Sure, summer is a great time to garden: that goes without saying. If you are still wanting to do more gardening after summer winds down, here are two links you may want to read:
Gardening is great for many reasons, not just producing things to eat and display. If you find that to be true, don’t limit yourself to one season: try to do it year round.
(Photo by Annie Spratt on Unsplash )
If you thought about growing a vegetable garden this year, I highly recommend this piece: 13 Vegetables to Plant in Early Spring in Apartment Therapy. It has a wealth of information on what to plant, how to plant it, and when you should harvest it.
Sure a garden is work, but it’s good work. Indeed, as Samin Nosrat demonstrated, it might make you happier.
Good luck. Happy harvesting to you.
Yesterday I encouraged you to take up a hobby. If you haven’t decided on one yet, I recommend drawing. You may be terrified or at least put off by the idea of taking up drawing. It’s ok. Many people feel that way. To help you, here’s some good links to get you thinking at least of taking up drawing.
Lots of good advice there in those links. As for books, I highly recommend the book above. It is superb. It can be hard to find, but these folks seem to have it.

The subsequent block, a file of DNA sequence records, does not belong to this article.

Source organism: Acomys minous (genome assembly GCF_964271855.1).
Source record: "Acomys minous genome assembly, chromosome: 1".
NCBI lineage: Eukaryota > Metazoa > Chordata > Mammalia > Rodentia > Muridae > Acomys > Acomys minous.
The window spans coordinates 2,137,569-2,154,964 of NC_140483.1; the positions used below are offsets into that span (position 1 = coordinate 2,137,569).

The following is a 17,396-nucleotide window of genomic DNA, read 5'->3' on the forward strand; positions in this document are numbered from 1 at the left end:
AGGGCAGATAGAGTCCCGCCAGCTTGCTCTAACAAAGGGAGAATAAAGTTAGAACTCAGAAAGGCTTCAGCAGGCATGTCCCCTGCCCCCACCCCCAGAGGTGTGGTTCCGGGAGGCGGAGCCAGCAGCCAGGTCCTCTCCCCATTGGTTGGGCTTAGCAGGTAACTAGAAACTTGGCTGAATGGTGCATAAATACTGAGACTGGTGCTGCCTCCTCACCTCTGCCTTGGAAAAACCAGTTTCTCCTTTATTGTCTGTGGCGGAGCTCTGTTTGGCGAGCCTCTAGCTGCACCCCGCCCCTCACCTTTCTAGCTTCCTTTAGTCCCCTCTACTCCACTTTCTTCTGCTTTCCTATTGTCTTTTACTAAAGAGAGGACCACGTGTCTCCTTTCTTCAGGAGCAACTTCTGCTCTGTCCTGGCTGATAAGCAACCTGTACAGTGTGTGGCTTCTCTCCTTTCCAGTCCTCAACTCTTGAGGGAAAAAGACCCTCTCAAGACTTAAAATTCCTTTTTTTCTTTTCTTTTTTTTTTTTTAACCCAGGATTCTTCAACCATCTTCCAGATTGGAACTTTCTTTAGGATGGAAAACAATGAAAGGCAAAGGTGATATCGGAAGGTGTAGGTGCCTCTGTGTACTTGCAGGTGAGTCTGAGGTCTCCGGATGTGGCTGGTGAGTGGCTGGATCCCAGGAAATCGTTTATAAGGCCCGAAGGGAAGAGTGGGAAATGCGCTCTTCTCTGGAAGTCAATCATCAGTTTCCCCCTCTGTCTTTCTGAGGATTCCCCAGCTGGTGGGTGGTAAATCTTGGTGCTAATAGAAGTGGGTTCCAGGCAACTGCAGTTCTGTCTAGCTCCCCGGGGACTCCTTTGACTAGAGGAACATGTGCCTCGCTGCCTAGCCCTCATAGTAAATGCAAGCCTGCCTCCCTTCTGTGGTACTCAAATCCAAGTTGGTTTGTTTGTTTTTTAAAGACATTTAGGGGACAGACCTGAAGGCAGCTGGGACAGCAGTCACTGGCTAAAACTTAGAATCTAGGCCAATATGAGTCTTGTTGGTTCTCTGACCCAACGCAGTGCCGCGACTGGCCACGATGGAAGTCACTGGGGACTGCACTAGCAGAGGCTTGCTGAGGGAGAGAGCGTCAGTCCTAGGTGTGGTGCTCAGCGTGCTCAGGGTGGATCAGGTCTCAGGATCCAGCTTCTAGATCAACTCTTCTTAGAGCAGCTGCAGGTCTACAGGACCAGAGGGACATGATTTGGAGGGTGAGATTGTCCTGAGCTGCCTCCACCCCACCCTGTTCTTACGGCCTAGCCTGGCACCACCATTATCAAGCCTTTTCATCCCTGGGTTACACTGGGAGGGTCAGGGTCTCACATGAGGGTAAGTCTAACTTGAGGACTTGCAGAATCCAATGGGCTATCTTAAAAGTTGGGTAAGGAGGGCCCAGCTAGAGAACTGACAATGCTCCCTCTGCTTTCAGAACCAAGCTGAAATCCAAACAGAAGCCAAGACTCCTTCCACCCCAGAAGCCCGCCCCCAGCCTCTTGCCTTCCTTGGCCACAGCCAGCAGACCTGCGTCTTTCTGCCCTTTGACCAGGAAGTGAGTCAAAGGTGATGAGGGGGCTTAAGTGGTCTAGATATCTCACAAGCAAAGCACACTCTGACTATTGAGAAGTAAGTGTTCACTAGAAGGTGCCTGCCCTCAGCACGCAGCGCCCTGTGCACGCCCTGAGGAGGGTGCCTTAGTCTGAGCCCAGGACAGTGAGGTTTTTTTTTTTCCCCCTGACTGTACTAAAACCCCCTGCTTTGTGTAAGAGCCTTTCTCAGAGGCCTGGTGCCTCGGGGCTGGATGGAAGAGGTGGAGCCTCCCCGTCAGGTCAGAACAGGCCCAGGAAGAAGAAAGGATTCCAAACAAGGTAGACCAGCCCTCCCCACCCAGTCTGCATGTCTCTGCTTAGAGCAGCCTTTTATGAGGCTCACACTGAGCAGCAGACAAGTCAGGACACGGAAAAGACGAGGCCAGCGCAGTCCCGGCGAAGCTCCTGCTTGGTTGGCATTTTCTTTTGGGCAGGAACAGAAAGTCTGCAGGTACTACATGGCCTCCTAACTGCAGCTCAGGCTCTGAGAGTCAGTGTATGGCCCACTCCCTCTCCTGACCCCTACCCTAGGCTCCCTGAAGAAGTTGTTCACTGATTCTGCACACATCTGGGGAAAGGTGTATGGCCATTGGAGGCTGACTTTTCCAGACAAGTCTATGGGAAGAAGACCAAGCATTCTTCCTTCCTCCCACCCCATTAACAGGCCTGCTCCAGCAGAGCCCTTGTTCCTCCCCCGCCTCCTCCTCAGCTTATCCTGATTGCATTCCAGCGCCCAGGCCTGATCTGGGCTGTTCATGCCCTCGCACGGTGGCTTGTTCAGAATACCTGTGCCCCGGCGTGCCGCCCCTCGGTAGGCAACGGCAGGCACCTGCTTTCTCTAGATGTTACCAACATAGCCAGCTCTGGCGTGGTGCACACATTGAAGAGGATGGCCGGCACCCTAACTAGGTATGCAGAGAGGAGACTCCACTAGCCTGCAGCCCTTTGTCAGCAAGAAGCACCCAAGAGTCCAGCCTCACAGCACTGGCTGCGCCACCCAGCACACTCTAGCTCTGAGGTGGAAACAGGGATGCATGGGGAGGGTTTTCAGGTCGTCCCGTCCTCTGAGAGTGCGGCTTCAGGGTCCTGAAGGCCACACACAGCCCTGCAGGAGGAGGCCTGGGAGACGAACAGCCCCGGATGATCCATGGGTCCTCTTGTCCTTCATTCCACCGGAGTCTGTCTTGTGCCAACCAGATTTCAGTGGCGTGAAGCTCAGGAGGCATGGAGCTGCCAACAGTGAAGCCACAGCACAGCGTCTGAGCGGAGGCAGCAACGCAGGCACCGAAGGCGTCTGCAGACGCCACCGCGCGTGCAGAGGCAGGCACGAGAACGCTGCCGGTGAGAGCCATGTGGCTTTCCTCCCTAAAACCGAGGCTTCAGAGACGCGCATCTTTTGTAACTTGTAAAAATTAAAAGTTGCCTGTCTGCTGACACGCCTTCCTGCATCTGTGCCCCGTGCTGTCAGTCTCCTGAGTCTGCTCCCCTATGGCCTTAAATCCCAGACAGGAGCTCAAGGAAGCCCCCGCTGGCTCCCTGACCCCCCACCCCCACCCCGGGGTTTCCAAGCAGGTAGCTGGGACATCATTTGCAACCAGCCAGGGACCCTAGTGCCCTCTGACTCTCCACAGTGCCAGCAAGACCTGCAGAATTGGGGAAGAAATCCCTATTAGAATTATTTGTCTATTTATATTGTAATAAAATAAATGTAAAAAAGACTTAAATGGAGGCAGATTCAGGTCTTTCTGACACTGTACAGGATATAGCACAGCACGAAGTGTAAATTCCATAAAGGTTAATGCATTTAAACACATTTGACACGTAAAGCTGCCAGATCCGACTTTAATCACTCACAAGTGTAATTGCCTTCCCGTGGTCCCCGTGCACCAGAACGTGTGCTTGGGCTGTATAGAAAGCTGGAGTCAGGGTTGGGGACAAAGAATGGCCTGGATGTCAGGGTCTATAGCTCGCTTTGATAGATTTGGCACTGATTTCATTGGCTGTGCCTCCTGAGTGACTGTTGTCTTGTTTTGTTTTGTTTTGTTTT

I am sorry to (not) break this to you (since you know it already) but the pandemic is not going away soon. That’s bad. What’s good is it may be the right time to start a hobby. Here’s two links that can help:
- CrossFit, ceramics: 10 people on how much they spend on their hobbies – Vox
- How to Find a Hobby – Smarter Living Guides – The New York Times
The New York Times piece can help you find a hobby. And the Vox piece can give you an idea of what it might cost.
A hobby is a good thing to have and no one argues this better than Austin Kleon. To see what I mean, check out his writings on hobbies.
(Photo by Margarida Afonso on Unsplash)
Good advice on how to get started on that project / hobby / adventure you have always want to start can be found here: How to Dare to Begin.
Beginning is often the biggest hurdle. Before you begin, you can imagine all the difficulties you will have, and such imaginings stop you before you can even start. If this applies to you, read the article. You may find yourself getting started after all.
Another thought: take an athlete’s approach to getting started and keeping at it. Get a coach. Get cheerleaders. Talk it up while you are doing the thing you’ve held off doing. Give yourself as much encouragement as you can. Give yourself a goal. Do all those things and you will find you not only get started but you keep going.
Good luck. Dare to do good things. Great things, eventually.
(Image from the article linked to.)
This piece in the NYTimes, nyti.ms/2L68a6o, looks like both a gentle and a comprehensive guide to getting started with knitting. It has some non-intuitive advice too (don’t start with a scarf but with a hat). If you are looking for a new hobby, this could be it.